How to Get Rid of Mould Naturally

Last update: 3 days ago

Get rid of mould on wall

Mould is a nightmare for every homeowner. Not only unsightly, but mould can also cause allergic reactions and respiratory problems. Prolonged exposure to mould can be harmful, thus as a homeowner, you should make it a priority to get rid of mould as soon as possible. While we cannot control the weather conditions and seasonal changes, we can do something about the humidity in our homes.

Below you can find how to get rid of mould naturally and without chemicals.

What is mould

Indoor mould (or mildew) is a fungal growth that develops on wet materials. It feeds on dead particles, and while that’s an essential part of nature, no one wants it in their homes. At home, you have a lot of organic material that mould can feed off on – wallpaper, grime in the bathroom, and more. It colonizes through spores that float in the air and land on surfaces. These airborne particles can be harmful to humans and animals if exposed long enough.

What causes mould

When the “right” temperature, moisture and nutrients are available, the mould starts to develop. It likes damp, dark areas with plenty of moisture. That’s why it’s most often found in bathrooms, kitchens, basements, storage areas, and more.


The most common cause of mould at home is condensation. When the warm humid air of the home meets a cold surface, like the wall around windows, for example, it condenses and creates the perfect environment for mould to grow. You can help prevent mould from growing in your window tracks by grabbing an old towel and drying the window panes.


Another cause for mould is leaking pipes. They might be concealed inside a wall, and the mould is only a fraction of the problem on the other side of the plaster! In this scenario, enlist the help of a qualified plumber to get to the bottom of the issue.

Poor ventilation

Let the fresh air circulate through the house as often as you can because poor ventilation keeps the humidity and the mould spores inside. Here is what you can do to improve the air humidity at home:

  • Bathroom. Consider installing an exhaust fan in your bathroom to draw the warm, humid air out. When the bathroom is not in use, you can leave the door or window open to let fresh air circulate. That will help dry out the shower cubicle and any other damp areas.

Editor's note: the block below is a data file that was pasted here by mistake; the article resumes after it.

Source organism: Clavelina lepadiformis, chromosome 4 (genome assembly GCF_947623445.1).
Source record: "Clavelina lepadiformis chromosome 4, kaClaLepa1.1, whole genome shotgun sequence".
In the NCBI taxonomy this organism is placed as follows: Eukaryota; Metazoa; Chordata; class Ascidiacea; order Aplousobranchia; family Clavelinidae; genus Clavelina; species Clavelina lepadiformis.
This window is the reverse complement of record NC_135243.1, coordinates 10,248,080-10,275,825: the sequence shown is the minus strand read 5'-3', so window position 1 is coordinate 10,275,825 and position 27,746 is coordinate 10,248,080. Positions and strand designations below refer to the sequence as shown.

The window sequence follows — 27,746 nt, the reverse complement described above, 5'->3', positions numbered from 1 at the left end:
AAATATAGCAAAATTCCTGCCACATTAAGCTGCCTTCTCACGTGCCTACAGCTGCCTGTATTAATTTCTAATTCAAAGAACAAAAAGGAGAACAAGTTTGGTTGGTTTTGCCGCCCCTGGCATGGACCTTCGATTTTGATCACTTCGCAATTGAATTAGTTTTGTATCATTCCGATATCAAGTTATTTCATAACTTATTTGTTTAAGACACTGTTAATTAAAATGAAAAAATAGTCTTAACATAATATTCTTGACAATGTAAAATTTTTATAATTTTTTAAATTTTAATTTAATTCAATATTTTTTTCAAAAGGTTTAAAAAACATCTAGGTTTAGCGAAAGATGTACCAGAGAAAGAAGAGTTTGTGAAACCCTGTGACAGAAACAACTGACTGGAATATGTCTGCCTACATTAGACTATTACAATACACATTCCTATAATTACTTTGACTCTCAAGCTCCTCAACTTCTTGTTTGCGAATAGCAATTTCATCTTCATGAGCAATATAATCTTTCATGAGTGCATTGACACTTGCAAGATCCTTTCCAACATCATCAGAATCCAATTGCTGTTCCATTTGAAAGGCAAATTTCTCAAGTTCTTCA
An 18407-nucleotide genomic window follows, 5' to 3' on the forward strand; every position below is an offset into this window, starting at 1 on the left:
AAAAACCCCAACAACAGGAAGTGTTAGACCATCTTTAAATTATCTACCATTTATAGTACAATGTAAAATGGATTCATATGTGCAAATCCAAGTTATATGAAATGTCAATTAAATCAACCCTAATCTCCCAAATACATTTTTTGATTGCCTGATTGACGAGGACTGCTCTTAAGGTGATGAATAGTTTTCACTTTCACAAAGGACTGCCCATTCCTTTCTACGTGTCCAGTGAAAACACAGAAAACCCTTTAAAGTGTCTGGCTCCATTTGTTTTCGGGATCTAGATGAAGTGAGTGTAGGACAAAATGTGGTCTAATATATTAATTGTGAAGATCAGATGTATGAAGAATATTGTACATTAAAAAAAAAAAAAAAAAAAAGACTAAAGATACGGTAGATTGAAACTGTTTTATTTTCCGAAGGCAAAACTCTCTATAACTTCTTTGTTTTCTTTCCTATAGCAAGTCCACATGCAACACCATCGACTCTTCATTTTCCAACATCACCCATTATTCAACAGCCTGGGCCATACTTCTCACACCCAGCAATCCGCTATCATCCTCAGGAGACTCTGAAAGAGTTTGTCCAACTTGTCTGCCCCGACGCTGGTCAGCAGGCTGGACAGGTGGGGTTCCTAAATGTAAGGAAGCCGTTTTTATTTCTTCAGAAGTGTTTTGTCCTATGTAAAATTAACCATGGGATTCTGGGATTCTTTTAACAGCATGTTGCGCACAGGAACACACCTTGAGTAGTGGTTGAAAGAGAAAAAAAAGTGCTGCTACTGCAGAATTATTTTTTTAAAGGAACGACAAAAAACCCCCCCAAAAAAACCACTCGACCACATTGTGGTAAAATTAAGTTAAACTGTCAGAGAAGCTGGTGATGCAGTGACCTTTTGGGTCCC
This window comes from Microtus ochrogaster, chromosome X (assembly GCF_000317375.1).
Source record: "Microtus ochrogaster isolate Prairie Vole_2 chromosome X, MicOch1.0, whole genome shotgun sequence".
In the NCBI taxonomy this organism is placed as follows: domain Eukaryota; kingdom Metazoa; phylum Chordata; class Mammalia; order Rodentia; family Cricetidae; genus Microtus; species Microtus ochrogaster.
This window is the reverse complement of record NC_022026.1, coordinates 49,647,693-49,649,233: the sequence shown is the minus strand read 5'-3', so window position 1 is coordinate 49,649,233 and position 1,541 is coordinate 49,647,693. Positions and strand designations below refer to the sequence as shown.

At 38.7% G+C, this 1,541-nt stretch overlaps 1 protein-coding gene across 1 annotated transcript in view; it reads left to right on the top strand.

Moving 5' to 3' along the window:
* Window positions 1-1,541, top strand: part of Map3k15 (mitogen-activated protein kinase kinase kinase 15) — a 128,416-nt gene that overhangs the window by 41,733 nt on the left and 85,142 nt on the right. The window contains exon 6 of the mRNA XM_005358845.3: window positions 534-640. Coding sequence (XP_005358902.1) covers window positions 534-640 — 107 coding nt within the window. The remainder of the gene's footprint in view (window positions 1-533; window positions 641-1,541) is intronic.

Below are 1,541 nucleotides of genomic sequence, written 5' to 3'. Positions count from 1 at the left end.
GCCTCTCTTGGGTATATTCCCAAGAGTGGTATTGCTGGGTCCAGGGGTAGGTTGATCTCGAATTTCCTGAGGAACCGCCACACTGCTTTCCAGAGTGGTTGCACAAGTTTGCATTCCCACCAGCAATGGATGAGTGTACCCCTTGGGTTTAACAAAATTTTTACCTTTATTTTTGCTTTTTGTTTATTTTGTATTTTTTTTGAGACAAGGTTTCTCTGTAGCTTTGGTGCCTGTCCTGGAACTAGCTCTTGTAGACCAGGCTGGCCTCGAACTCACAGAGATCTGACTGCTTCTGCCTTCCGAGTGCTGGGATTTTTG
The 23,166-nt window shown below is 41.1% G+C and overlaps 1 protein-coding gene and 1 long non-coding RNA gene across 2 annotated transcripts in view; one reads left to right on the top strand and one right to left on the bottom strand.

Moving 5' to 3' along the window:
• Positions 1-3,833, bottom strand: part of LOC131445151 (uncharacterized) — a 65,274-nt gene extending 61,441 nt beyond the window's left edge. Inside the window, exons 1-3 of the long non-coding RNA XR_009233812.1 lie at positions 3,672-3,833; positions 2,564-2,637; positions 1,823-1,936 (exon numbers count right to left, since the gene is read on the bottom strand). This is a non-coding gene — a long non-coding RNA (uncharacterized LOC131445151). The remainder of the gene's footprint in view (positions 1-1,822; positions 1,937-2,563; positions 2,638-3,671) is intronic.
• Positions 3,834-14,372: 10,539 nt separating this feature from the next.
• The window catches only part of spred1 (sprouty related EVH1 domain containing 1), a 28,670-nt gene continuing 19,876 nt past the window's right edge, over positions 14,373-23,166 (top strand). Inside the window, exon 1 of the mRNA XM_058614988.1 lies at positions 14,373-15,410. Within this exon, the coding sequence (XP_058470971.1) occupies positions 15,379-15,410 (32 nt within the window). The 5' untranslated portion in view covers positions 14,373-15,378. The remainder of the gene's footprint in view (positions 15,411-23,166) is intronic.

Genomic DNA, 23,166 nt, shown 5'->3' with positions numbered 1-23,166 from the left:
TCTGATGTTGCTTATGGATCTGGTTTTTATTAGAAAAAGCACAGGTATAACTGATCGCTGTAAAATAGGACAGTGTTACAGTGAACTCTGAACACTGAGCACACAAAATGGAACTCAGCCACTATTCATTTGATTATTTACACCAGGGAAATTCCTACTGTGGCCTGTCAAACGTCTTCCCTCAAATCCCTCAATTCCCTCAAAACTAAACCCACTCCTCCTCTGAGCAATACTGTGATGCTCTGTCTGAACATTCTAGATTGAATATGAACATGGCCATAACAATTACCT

• Kitchen. Install a range hood over the cooktop and use it while cooking to prevent steam building up in the kitchen. If there is already a range hood, make sure it’s working properly and that the filters are clean.
  • Entire home. If there’s a room in your house that regularly retains moisture and there’s no way to minimise that, investing in a moisture absorber might be your best move. Consider installing a ducted ventilation system that circulates dry air throughout your home all year round.

How to clean mould

Cleaning mould with sponge
Photo by Andrey_Popov, Shutterstock

When cleaning mould you should equip yourself with long rubber gloves, and preferably with a mask that covers your mouth and nose. You can also wear protective eyewear. You don’t want the spores near to irritate your eyes or cause you breathing problems or migraine. While cleaning open all windows. If the spores are going anywhere, it should be outside.

For affected areas bigger than a square meter we recommend you to get a professional to clean the mould for you.

Get rid of mould with baking soda

  • Prepare your cleaning solution. Mix baking soda with white vinegar and water, proportions 2:1:1. Stir the mixture until it becomes a thick paste.
  • Apply the mixture on the affected surface and leave it like for a few minutes to dry.
  • Scrub away the paste and grime and wipe with a clean cloth and water.

Get rid of mould with vinegar

  • Get undiluted white vinegar and pour it in a spray bottle.
  • Spray the vinegar on the mould growth and leave for around an hour.
  • Wipe away using water and clean cloth.
  • Repeat if there is still mould residue.
  • Allow the area to dry. The vinegar smell should go away in a few hours.


  • Ventilate your place often.
  • Wipe condensation away.
  • Use an exhaust fan in the bathroom, range hood in the kitchen, and a dehumidifier anywhere else.
  • By taking measures to reduce the amount of internal moisture, you will greatly reduce the risk of mould growth, and help work toward a happier and healthier future for everyone inside your home.

About the author:

Louise Procter is a writer for Natural Home Solutions. Living by the beach, on the sunny South Coast of NSW she enjoys creating articles that provide information and inspiration to readers to help them in their everyday lives. You will often find Louise with a coffee in one hand and her laptop in the other.

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